Comfortably Numb

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Published on: 07/21/16 7:06 AM


Book review: The Road to Little Dribbling by Bill Bryson

This is more a brief take than review.

Twenty years after he wrote the definitive book on Great Britain, Notes From A Small Island,  purportedly the most successful travel book ever( 2.5 million copies sold to date), Bill Bryson is back, funny bone a-tingling, pen and notebook in hand,  keen powers of observation intact. But yes, there`s a lot of grumbling and if I were British…

That apart, the book is a delight; even as it pokes fun at most things British, it makes clear just what
a whole lot of good things the isle has got going for it.

So. Here are the things we learn from a perusal of this travelogue:

Big Ben`s real name. Yes of course, the clock has a formal name.

The eccentric quirks that make up the British road numbering system. One example:
the A34 runs from Winchester to Oxford, disappears, then reappears 60 miles ahead in Birmingham. Go figure. Or better still, leave it be.

That GB is just 870 miles, north to south. (Of course, we always suspected this but
it`s nice to know for sure).

The right way to pronounce Everest. No, you did not know this before.

That all of GB wants to be a garden, with flowers pushing up everywhere, on rail sidings,
in waste dumps, viaducts, etc. What a delightful observation. (Cue sudden spurt of pure envy on part of this reader).

One startling fact about Arthur Conan Doyle. It`s not elementary and nope, you will
find no spoilers here.

What eventually happened to Alice. You know, the Alice who had an eventful childhood, falling down rabbit holes, stepping through the looking glass, etc.

That GB has about 60 million acres of land and 60 million people: one acre for each person. Fields and farmland (in other words, lots of greenery) ring every city. That`s one amazing green belt. (Cue another sudden spurt of pure envy).

The origin of the tongue-twister ditty `She sells seashells by the seashore.`

One basic fact: that to get from Totnes to Salcombe, a distance of 19 miles, one needs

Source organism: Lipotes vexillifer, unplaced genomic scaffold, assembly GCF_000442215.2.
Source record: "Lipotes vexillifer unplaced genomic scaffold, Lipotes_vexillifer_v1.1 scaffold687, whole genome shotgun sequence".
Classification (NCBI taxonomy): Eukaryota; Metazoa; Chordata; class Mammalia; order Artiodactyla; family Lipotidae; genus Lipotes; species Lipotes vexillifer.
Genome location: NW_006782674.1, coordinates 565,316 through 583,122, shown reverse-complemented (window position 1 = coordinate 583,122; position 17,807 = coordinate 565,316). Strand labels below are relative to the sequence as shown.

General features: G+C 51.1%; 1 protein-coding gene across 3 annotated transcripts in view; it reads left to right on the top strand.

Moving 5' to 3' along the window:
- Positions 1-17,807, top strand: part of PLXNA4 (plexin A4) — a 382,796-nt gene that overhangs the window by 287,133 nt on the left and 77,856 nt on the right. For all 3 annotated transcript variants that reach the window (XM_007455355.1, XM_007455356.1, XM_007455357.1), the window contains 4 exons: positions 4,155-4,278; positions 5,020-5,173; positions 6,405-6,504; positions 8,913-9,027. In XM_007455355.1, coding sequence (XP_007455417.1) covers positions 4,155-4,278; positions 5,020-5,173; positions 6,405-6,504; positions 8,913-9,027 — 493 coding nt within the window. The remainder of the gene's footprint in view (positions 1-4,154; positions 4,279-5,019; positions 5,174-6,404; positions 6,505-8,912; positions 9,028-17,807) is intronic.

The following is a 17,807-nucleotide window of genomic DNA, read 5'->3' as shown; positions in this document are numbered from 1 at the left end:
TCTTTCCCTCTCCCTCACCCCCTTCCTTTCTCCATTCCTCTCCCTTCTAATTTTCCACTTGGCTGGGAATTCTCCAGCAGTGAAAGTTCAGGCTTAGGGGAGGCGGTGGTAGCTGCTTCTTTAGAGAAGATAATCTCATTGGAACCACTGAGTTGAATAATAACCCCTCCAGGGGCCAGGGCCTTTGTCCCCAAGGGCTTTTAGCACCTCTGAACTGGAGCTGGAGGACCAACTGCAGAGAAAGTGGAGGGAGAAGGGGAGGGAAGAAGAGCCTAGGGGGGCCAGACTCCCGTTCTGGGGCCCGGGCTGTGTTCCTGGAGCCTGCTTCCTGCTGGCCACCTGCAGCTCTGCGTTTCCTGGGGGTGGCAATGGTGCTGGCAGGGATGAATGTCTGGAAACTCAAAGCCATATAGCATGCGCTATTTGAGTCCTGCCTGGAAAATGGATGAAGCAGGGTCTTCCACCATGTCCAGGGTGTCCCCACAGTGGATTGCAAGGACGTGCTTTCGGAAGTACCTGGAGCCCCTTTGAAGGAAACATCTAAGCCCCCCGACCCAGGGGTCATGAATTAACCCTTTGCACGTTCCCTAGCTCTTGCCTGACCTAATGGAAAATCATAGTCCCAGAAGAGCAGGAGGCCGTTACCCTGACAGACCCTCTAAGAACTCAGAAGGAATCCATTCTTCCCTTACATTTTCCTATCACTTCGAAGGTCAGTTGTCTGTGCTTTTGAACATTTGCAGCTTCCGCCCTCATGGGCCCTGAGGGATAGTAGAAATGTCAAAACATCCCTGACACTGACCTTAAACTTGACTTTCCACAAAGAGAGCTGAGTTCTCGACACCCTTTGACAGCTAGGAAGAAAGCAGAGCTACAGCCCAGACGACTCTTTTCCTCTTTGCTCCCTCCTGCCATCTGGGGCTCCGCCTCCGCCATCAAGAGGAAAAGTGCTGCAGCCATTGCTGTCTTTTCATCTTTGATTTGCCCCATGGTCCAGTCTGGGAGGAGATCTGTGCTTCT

to go from Totnes to Brixham, then on to Dartmouth, on to Torcross and make the
final leg from Torcross to Salcombe. I am not saying this, Bryson is.

How Dartmouth had a celebrated independent bookshop called Harbour Books run by
none other than our very own Christopher Robin, that is to say, Christopher Milne,
son of AA Milne. Alas, it closed down in 2011.

How Happisburgh (pronounced Hays-brrr, but of course) was where the oldest
artefacts (flints) to be found in Europe, were discovered fairly recently, in 2000.

How a farmhand called Basil Brown found the greatest haul of treasure in GB… jewels,
coins, gold and silver plate, armour, weapons, decorative objects, in the mysterious impression of a mystery ship,   in Sutton Hoo.

That Sir Lawrence Bragg,  who won the Nobel Prize for his work on X- ray crystallography in 1915, missed pottering about gardens, so took up a job as a gardener, one day a week, at a house in South Kensington. The woman who engaged him had no idea who he was till a visiting friend looked out of the window casually asked: My dear, why is the Nobel Laureate Sir Lawrence Bragg pruning your hedges?

Details of the Dunning-Kruger effect: of basically being too stupid to know how stupid
you are.

That statistically, a Briton is more likely to die by any other means than to be murdered.

That from producing a quarter of all that was produced in the world, now GB pegs that figure at  2.9 and falling.  And this was before Brexit.

 The Road to Little Dribbling More Notes From A Small Island by Bill Bryson/Doubleday/ Rs 999/ 85 pages.


Bill BrysonEnglandGreat BritainMore Notes From A Small IslandThe Road To Little Dribbling

Sheila Kumar • July 21, 2016

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  1. Bamboosong July 22, 2016 - 7:30 am Reply

    ha ha like this point system

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